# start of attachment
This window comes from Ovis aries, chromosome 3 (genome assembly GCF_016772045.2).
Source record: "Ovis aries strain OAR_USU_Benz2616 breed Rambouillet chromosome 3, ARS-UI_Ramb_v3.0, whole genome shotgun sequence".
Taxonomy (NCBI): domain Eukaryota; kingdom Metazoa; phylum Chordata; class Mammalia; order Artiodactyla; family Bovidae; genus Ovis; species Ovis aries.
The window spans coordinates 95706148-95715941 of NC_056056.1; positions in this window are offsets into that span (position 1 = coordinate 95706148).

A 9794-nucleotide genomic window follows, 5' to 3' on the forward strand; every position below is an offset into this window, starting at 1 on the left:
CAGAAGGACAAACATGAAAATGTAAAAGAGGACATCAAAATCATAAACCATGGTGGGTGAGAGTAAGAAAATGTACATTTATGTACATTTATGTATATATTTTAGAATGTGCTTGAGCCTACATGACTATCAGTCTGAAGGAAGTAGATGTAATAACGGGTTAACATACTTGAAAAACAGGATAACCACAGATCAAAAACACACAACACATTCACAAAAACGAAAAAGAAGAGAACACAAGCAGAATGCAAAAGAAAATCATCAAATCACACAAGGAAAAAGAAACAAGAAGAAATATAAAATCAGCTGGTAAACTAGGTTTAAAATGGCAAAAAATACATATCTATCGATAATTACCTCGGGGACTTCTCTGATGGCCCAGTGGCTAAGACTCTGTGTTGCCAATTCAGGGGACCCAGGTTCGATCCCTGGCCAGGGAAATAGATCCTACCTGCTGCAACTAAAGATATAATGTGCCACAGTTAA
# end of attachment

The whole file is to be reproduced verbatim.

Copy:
This window comes from Ovis aries, chromosome 3 (genome assembly GCF_016772045.2).
Source record: "Ovis aries strain OAR_USU_Benz2616 breed Rambouillet chromosome 3, ARS-UI_Ramb_v3.0, whole genome shotgun sequence".
Taxonomy (NCBI): domain Eukaryota; kingdom Metazoa; phylum Chordata; class Mammalia; order Artiodactyla; family Bovidae; genus Ovis; species Ovis aries.
The window spans coordinates 95706148-95715941 of NC_056056.1; positions in this window are offsets into that span (position 1 = coordinate 95706148).

A 9794-nucleotide genomic window follows, 5' to 3' on the forward strand; every position below is an offset into this window, starting at 1 on the left:
CAGAAGGACAAACATGAAAATGTAAAAGAGGACATCAAAATCATAAACCATGGTGGGTGAGAGTAAGAAAATGTACATTTATGTACATTTATGTATATATTTTAGAATGTGCTTGAGCCTACATGACTATCAGTCTGAAGGAAGTAGATGTAATAACGGGTTAACATACTTGAAAAACAGGATAACCACAGATCAAAAACACACAACACATTCACAAAAACGAAAAAGAAGAGAACACAAGCAGAATGCAAAAGAAAATCATCAAATCACACAAGGAAAAAGAAACAAGAAGAAATATAAAATCAGCTGGTAAACTAGGTTTAAAATGGCAAAAAATACATATCTATCGATAATTACCTCGGGGACTTCTCTGATGGCCCAGTGGCTAAGACTCTGTGTTGCCAATTCAGGGGACCCAGGTTCGATCCCTGGCCAGGGAAATAGATCCTACCTGCTGCAACTAAAGATATAATGTGCCACAGTTAA